To understand why Ten of NCT, WayV, and SuperM is in such high demand, all you have to do is watch him in motion.
Contemporary dance is at the heart of his first solo single, “Dream In a Dream,” which was released four years after he joined Seoul-based company SM Entertainment and one year after he debuted in the ever-shifting NCT U. Empty verses and sparse choruses, as well as a barren set, left room for Ten’s dancing to take center stage. The effect was breathtaking — in 2017, it whet the appetite of those getting their first taste of NCT’s then-novel concept — but more importantly, it showed what Ten brings to the table when twenty-plus members, and multiplying, are seated by his side.
Since then, his work in NCT’s Chinese subgroup WayV and SM’s internationally-focused SuperM has peeled back more layers. Ten is a playful cat dad and doting hyung (“older brother”) to the younger members of the former, and a multilingual, agile communicator in the latter. (Not to mention a powerhouse performer in both.)
On social media, he shares tattoo-like doodles and fluvial, free-diving experiments; last year, he poured his love of visual art into a collaboration with Represent, before becoming the canvas himself in a pigment-soaked video for “Paint Me Naked,” a feel-good pop track. “I really want to do everything,” Ten tells Consequence over a Zoom call, cozied up in a multicolored flannel and beaming.
The music video for his latest single “Birthday,” released on Wednesday (October 26th), positions dance once again at the forefront, as two veiled figures, himself and another, perform a sensual pas de deux. The track — which is part of the SM STATION : NCT LAB project, a series featuring solo releases, self-composed songs, and unit collaborations from members of NCT — is more explicitly romantic (read: sexy) than what we’ve heard from Ten as a soloist before, but there’s another marker of growth for the artist: Here, Ten’s honeyed vocals, high and sweet, play a starring role.
In the below interview, Ten discusses all of the idol mentors, romcoms, and funky hats that have brought him to this moment — and how he’s still figuring out just who Ten really is.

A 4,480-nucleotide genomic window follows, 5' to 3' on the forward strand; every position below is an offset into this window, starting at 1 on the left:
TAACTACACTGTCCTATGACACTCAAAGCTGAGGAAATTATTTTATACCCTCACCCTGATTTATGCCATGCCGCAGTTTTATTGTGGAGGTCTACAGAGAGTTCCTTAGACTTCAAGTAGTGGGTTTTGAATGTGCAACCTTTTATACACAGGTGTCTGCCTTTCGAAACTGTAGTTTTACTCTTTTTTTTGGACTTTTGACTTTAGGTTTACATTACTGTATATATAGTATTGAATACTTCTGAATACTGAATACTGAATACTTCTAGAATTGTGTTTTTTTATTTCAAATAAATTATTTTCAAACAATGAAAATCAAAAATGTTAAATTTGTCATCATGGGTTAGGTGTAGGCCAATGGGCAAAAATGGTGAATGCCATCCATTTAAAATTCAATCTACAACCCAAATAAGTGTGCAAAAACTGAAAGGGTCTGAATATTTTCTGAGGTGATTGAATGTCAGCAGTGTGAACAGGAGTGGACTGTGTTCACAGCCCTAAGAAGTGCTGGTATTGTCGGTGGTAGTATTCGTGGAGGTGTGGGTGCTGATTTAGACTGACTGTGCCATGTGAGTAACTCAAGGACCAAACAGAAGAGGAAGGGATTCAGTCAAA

You originally performed a snippet of “Birthday” on the dance competition show Great Dance Crew in the spring. How long has the song been in the works?
Honestly, the first day it was given to me [was around the time they gave me] “Paint Me Naked.” But at that moment, I was not fully into the song. I felt like it shouldn’t be that moment that I performed “Birthday.” But this year I felt more capable of working on it.
In an interview, you talked about how “Paint Me Naked” represented your mindset at the time it was released — it was something a little bit lighter than what you’re used to doing in group songs. What was your mindset as you prepared “Birthday”?
When I was working on “Paint Me Naked,” I was purely just… I was so free. Like, “If I don’t want to do that, I’m not going to do it. I want to feel free.” I wanted to open myself up while working on it. But for “Birthday,” it might be because I’ve been watching a lot of romantic movies lately, or maybe because I’ve had a lot of deep thoughts because of things that have happened to everyone around us. I just felt like I could really express myself with “Birthday” because… I think it’s deeper than other songs that I had worked on. My mindset is more calm.
What are some of the romantic movies that you’ve been watching?
Before Sunrise! Also a lot of animation. Those things really motivated me and inspired me to do this concept.
It also might be because I had a lot of alone time while I was promoting in China by myself for about a year. While I was alone, doing my own thing, I had a lot of time to think about myself.
I saw that SM choreographer Bada Lee worked on the choreography. What was it like to work with her?